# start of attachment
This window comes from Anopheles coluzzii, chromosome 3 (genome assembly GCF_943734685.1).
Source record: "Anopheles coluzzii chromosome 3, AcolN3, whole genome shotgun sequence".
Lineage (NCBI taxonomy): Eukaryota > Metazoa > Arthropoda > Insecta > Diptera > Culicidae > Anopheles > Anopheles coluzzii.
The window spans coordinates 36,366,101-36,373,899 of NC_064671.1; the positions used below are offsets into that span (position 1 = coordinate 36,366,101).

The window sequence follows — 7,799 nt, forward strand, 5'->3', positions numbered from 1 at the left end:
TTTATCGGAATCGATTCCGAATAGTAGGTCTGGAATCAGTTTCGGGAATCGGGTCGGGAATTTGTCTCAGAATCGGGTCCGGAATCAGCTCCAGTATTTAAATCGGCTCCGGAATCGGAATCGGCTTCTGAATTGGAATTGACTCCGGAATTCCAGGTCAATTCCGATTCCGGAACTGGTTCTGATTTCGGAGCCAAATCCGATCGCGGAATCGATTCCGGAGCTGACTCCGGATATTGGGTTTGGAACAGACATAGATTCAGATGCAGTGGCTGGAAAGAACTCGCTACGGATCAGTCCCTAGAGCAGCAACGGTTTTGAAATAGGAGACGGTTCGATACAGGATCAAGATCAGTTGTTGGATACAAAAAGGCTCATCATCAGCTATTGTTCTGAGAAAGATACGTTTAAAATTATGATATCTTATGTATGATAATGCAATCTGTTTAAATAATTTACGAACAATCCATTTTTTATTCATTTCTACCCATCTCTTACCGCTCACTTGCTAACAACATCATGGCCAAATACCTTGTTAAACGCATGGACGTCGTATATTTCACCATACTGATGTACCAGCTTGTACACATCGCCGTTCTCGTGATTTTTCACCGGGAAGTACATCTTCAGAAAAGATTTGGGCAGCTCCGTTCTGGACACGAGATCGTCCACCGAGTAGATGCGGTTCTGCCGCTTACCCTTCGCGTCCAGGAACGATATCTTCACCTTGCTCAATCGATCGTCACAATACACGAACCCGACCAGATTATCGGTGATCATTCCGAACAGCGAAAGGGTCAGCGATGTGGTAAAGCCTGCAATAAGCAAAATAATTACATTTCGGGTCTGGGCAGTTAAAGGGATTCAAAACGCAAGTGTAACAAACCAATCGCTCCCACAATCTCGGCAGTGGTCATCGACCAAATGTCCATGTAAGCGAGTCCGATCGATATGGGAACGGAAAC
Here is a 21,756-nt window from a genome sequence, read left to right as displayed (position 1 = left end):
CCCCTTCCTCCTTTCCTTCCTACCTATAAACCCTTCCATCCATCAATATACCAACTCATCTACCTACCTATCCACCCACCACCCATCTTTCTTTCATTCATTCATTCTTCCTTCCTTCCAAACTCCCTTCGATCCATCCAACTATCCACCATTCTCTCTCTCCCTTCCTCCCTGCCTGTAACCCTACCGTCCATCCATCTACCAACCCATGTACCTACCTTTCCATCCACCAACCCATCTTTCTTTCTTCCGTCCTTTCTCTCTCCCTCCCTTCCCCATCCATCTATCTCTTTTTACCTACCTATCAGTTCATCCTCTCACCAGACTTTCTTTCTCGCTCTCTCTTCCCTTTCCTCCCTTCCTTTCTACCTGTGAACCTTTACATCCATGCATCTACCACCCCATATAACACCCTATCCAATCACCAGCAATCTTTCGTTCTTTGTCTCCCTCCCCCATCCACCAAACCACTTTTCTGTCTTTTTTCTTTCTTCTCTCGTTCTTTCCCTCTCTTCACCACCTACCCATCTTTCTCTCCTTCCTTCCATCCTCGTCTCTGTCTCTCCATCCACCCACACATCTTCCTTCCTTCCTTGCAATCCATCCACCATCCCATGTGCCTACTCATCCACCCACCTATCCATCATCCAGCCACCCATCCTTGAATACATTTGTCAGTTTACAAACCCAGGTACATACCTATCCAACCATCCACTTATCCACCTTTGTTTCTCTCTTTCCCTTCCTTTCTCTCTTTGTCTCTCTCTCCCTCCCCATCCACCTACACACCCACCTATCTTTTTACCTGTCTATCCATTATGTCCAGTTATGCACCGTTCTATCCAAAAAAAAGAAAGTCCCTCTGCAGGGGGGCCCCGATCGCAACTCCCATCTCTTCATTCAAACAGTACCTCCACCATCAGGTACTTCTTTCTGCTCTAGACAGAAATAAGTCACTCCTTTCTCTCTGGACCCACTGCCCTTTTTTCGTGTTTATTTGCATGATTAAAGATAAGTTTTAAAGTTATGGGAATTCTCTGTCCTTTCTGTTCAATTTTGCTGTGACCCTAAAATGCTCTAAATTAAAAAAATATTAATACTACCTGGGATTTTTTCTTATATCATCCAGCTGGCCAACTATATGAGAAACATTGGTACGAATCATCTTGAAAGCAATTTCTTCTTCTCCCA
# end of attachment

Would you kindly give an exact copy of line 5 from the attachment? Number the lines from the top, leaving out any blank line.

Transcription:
The window sequence follows — 7,799 nt, forward strand, 5'->3', positions numbered from 1 at the left end: